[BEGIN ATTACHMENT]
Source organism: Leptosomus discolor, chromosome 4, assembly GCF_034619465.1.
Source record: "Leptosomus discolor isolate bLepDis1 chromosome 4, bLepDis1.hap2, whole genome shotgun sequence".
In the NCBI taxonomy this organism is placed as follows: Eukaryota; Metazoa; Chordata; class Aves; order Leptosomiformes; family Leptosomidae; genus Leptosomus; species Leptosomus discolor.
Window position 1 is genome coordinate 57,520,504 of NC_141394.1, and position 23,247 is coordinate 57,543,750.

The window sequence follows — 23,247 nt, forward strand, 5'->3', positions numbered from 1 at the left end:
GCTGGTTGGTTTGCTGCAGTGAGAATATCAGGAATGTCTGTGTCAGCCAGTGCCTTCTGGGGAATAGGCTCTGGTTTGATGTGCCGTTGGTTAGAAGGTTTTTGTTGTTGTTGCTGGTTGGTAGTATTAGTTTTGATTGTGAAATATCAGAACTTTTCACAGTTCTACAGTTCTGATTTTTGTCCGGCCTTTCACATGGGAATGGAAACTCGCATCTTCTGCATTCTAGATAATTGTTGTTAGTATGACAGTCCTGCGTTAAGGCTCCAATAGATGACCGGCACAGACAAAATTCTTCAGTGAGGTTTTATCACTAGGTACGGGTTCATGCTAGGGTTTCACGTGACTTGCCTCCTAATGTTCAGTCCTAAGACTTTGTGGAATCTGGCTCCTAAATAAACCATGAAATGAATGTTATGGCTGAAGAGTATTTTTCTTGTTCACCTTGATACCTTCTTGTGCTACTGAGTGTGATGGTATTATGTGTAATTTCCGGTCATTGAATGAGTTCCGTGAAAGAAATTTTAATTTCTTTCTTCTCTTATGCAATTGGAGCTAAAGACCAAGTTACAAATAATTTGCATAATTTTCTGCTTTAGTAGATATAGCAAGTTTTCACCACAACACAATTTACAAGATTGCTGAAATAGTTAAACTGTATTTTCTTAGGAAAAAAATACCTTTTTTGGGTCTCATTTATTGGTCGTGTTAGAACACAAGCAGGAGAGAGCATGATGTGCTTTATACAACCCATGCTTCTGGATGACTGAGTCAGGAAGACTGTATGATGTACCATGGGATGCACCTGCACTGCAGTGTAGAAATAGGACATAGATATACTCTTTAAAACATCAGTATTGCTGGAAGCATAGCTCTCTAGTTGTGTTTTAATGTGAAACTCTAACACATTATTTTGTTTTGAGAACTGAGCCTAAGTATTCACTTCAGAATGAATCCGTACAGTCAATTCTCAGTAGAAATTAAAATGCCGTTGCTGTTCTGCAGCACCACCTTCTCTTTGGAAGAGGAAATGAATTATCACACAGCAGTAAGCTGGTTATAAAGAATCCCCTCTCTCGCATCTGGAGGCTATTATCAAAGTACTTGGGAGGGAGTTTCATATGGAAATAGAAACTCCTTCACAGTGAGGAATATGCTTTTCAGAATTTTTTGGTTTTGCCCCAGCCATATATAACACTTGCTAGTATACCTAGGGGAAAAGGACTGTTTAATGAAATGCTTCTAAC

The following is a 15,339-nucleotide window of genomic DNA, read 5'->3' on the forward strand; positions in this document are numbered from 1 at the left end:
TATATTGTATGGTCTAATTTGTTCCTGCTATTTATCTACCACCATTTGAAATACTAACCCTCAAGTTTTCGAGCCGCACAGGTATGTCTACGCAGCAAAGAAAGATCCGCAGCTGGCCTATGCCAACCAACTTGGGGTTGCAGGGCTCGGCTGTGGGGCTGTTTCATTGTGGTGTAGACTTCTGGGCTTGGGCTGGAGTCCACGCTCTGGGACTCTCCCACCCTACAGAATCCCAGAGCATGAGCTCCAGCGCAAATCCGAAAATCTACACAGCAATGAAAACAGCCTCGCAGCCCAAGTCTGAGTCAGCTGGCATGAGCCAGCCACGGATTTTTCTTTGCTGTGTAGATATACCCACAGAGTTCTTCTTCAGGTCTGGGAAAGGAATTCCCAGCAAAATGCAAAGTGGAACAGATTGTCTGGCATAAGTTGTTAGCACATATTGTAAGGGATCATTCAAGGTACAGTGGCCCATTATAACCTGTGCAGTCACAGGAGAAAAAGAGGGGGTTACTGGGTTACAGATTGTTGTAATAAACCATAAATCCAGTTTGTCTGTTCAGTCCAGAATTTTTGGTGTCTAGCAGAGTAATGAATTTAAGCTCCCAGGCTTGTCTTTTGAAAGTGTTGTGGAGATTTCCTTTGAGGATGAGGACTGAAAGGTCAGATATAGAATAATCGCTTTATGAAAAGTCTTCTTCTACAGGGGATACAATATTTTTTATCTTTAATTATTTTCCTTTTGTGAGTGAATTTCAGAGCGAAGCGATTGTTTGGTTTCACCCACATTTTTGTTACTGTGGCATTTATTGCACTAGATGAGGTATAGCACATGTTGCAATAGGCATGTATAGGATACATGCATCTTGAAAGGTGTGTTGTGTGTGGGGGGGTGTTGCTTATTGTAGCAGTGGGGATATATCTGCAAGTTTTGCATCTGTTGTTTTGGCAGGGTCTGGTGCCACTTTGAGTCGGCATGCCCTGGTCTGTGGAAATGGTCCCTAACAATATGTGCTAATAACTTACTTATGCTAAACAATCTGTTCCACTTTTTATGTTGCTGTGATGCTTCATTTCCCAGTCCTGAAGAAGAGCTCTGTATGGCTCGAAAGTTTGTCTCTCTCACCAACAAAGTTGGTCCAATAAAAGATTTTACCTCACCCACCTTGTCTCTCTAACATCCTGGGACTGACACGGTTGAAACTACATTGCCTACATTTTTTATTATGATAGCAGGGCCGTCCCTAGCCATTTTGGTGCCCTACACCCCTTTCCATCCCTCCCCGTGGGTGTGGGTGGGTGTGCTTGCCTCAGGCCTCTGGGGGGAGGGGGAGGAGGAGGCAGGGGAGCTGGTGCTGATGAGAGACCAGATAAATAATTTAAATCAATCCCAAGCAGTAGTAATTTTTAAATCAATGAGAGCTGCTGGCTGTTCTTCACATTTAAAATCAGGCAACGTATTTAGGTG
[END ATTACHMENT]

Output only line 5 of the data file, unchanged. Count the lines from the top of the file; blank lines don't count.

The window sequence follows — 23,247 nt, forward strand, 5'->3', positions numbered from 1 at the left end: